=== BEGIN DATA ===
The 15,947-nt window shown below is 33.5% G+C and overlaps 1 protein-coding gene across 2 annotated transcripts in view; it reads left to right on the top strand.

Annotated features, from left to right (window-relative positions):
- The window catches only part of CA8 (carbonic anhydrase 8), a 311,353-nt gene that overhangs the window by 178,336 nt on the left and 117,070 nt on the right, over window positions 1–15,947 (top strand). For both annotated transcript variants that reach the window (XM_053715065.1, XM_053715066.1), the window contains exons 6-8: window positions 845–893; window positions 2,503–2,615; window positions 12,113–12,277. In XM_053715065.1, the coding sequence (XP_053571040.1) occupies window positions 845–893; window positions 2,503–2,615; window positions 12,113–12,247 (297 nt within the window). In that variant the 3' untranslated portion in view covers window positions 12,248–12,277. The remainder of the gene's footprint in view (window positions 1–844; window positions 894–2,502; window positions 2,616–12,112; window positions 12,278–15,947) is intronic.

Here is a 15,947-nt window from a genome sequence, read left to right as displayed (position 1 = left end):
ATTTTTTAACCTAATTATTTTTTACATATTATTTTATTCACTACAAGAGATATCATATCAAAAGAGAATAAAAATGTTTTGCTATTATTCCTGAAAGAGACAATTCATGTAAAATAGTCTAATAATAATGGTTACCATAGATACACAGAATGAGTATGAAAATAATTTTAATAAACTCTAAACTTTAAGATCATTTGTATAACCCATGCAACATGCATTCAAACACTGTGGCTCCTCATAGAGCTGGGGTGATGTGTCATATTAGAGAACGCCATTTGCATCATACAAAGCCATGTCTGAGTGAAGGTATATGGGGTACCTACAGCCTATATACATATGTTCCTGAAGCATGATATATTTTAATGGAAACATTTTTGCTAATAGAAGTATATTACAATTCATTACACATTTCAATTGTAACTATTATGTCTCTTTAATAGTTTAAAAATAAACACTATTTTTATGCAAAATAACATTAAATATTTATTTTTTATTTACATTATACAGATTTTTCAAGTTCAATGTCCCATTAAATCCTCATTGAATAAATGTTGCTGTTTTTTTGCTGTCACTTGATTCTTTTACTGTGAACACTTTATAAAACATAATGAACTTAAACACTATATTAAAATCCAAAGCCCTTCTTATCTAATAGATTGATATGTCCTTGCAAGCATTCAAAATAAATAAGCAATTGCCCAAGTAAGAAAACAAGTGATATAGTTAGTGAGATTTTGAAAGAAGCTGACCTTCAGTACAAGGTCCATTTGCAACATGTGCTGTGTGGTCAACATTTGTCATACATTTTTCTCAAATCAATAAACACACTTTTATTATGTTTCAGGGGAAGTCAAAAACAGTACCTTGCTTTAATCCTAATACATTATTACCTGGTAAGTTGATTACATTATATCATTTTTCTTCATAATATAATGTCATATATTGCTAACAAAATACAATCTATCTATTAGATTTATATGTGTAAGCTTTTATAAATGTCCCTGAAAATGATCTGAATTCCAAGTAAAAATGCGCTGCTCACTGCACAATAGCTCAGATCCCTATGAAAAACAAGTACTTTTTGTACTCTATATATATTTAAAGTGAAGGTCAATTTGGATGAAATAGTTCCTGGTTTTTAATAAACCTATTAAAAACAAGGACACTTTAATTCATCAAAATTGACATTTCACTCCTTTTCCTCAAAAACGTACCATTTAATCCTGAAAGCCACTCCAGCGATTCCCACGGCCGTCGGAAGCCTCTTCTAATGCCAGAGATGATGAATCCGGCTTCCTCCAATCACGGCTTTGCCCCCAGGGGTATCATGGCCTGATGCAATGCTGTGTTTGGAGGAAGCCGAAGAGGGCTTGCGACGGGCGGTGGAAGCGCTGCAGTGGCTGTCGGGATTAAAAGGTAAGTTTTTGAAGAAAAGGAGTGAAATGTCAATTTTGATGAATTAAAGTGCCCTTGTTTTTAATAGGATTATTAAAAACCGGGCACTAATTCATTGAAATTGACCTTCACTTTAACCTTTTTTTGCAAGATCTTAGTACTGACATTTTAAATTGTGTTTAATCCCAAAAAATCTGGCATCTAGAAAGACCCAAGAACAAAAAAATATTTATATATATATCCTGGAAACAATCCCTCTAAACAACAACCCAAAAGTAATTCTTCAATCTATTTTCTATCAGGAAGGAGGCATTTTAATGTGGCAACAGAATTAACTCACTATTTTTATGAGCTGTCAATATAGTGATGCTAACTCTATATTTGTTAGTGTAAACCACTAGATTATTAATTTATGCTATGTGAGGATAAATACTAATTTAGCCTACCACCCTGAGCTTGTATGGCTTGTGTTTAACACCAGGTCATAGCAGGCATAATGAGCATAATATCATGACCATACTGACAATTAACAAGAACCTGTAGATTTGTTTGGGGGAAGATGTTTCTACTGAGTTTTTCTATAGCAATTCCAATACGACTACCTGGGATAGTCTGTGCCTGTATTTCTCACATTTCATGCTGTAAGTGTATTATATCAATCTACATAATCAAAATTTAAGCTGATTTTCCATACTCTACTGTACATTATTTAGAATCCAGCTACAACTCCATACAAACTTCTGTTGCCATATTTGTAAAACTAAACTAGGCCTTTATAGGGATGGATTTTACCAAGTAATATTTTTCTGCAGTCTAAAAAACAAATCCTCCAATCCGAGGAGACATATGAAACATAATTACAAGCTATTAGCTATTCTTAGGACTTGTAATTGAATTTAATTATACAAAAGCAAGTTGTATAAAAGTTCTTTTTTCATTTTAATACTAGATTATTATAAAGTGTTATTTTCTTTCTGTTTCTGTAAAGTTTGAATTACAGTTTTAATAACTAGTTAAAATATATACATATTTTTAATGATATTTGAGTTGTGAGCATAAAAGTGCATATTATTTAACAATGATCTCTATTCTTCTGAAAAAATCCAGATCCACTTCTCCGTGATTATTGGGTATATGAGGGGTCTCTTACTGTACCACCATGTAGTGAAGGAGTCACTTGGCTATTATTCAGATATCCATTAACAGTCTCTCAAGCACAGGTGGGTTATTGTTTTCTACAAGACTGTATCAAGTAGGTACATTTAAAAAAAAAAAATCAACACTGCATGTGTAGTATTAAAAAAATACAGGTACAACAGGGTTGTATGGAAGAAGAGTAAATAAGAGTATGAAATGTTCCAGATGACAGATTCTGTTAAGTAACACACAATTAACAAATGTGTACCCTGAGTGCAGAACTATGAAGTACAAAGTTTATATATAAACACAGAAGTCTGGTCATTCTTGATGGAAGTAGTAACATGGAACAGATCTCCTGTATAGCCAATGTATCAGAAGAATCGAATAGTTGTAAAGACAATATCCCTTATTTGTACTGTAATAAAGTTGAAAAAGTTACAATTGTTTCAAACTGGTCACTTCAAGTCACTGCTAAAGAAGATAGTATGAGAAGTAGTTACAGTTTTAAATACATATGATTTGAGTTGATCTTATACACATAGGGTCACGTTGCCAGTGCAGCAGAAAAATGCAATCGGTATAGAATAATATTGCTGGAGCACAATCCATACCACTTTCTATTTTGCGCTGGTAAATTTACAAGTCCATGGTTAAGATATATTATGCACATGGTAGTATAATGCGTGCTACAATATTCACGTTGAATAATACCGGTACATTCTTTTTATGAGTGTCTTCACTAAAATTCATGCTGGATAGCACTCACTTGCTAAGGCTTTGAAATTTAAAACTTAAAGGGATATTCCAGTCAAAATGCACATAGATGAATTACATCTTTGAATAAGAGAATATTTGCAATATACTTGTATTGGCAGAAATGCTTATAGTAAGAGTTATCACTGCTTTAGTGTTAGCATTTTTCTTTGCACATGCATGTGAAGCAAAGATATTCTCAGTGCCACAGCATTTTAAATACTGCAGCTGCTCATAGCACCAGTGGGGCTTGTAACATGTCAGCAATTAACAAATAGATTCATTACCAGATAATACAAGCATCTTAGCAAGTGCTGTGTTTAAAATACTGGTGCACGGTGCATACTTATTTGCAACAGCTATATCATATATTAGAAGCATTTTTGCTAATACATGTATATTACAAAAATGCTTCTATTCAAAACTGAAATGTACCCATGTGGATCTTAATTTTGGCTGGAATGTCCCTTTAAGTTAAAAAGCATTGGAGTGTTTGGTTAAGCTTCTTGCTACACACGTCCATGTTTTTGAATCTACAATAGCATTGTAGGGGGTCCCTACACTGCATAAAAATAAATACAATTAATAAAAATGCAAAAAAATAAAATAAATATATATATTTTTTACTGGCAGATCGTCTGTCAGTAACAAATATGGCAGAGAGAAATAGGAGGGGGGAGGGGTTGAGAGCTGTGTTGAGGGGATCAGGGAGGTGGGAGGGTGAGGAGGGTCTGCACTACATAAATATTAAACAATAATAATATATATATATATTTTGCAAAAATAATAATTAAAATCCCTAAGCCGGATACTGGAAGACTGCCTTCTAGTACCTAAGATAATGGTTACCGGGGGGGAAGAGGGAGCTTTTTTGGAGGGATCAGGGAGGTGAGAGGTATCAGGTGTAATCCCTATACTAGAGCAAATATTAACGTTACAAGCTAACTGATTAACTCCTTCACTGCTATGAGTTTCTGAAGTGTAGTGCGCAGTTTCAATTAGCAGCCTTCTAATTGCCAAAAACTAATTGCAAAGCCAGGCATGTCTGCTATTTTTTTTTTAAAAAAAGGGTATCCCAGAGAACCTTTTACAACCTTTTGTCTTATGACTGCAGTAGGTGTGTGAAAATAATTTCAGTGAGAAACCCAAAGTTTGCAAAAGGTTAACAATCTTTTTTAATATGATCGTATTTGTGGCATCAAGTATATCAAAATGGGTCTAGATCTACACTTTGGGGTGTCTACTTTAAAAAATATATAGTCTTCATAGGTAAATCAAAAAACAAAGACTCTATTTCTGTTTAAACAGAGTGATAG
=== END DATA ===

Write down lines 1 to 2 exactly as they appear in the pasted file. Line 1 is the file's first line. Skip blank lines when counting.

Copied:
The 15,947-nt window shown below is 33.5% G+C and overlaps 1 protein-coding gene across 2 annotated transcripts in view; it reads left to right on the top strand.

Annotated features, from left to right (window-relative positions):